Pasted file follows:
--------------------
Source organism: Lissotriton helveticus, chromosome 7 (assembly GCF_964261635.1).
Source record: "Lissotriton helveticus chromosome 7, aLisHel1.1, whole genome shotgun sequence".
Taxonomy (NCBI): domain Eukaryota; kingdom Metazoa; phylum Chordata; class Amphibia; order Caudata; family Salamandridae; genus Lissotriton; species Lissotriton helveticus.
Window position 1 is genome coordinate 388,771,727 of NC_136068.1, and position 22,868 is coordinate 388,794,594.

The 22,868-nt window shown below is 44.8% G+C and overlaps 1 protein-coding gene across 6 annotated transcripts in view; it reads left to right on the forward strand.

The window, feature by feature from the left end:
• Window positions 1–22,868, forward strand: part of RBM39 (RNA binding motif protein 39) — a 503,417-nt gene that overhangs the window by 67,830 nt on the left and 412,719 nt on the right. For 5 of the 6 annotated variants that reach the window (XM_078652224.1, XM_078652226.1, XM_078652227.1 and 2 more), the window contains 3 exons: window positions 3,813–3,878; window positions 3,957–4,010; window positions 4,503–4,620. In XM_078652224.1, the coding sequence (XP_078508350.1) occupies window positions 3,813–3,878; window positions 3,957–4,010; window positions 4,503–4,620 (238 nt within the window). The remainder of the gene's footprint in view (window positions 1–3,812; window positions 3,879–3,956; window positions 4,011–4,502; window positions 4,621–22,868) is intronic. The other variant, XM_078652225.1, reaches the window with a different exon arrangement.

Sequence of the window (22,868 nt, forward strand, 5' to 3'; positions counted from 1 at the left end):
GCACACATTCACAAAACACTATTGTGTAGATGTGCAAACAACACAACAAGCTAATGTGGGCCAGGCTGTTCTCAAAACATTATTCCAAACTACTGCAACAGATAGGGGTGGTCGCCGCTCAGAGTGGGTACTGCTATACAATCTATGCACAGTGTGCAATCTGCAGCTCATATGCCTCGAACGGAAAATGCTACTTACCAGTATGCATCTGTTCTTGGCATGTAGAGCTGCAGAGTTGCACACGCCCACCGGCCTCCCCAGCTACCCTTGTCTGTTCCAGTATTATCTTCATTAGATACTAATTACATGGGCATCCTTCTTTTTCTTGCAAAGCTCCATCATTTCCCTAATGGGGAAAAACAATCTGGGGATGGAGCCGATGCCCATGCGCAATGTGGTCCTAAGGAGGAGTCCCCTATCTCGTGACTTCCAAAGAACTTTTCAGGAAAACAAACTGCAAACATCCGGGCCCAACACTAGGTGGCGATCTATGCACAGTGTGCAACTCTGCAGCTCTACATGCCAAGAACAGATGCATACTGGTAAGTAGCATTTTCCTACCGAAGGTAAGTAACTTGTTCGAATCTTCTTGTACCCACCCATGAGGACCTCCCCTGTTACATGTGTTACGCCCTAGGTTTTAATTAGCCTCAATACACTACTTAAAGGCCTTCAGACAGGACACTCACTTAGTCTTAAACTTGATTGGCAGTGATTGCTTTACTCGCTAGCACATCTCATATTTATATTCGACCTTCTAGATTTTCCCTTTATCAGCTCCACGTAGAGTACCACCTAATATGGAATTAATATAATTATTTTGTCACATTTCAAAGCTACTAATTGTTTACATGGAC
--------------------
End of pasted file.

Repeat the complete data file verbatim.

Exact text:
Source organism: Lissotriton helveticus, chromosome 7 (assembly GCF_964261635.1).
Source record: "Lissotriton helveticus chromosome 7, aLisHel1.1, whole genome shotgun sequence".
Taxonomy (NCBI): domain Eukaryota; kingdom Metazoa; phylum Chordata; class Amphibia; order Caudata; family Salamandridae; genus Lissotriton; species Lissotriton helveticus.
Window position 1 is genome coordinate 388,771,727 of NC_136068.1, and position 22,868 is coordinate 388,794,594.

The 22,868-nt window shown below is 44.8% G+C and overlaps 1 protein-coding gene across 6 annotated transcripts in view; it reads left to right on the forward strand.

The window, feature by feature from the left end:
• Window positions 1–22,868, forward strand: part of RBM39 (RNA binding motif protein 39) — a 503,417-nt gene that overhangs the window by 67,830 nt on the left and 412,719 nt on the right. For 5 of the 6 annotated variants that reach the window (XM_078652224.1, XM_078652226.1, XM_078652227.1 and 2 more), the window contains 3 exons: window positions 3,813–3,878; window positions 3,957–4,010; window positions 4,503–4,620. In XM_078652224.1, the coding sequence (XP_078508350.1) occupies window positions 3,813–3,878; window positions 3,957–4,010; window positions 4,503–4,620 (238 nt within the window). The remainder of the gene's footprint in view (window positions 1–3,812; window positions 3,879–3,956; window positions 4,011–4,502; window positions 4,621–22,868) is intronic. The other variant, XM_078652225.1, reaches the window with a different exon arrangement.

Sequence of the window (22,868 nt, forward strand, 5' to 3'; positions counted from 1 at the left end):
GCACACATTCACAAAACACTATTGTGTAGATGTGCAAACAACACAACAAGCTAATGTGGGCCAGGCTGTTCTCAAAACATTATTCCAAACTACTGCAACAGATAGGGGTGGTCGCCGCTCAGAGTGGGTACTGCTATACAATCTATGCACAGTGTGCAATCTGCAGCTCATATGCCTCGAACGGAAAATGCTACTTACCAGTATGCATCTGTTCTTGGCATGTAGAGCTGCAGAGTTGCACACGCCCACCGGCCTCCCCAGCTACCCTTGTCTGTTCCAGTATTATCTTCATTAGATACTAATTACATGGGCATCCTTCTTTTTCTTGCAAAGCTCCATCATTTCCCTAATGGGGAAAAACAATCTGGGGATGGAGCCGATGCCCATGCGCAATGTGGTCCTAAGGAGGAGTCCCCTATCTCGTGACTTCCAAAGAACTTTTCAGGAAAACAAACTGCAAACATCCGGGCCCAACACTAGGTGGCGATCTATGCACAGTGTGCAACTCTGCAGCTCTACATGCCAAGAACAGATGCATACTGGTAAGTAGCATTTTCCTACCGAAGGTAAGTAACTTGTTCGAATCTTCTTGTACCCACCCATGAGGACCTCCCCTGTTACATGTGTTACGCCCTAGGTTTTAATTAGCCTCAATACACTACTTAAAGGCCTTCAGACAGGACACTCACTTAGTCTTAAACTTGATTGGCAGTGATTGCTTTACTCGCTAGCACATCTCATATTTATATTCGACCTTCTAGATTTTCCCTTTATCAGCTCCACGTAGAGTACCACCTAATATGGAATTAATATAATTATTTTGTCACATTTCAAAGCTACTAATTGTTTACATGGAC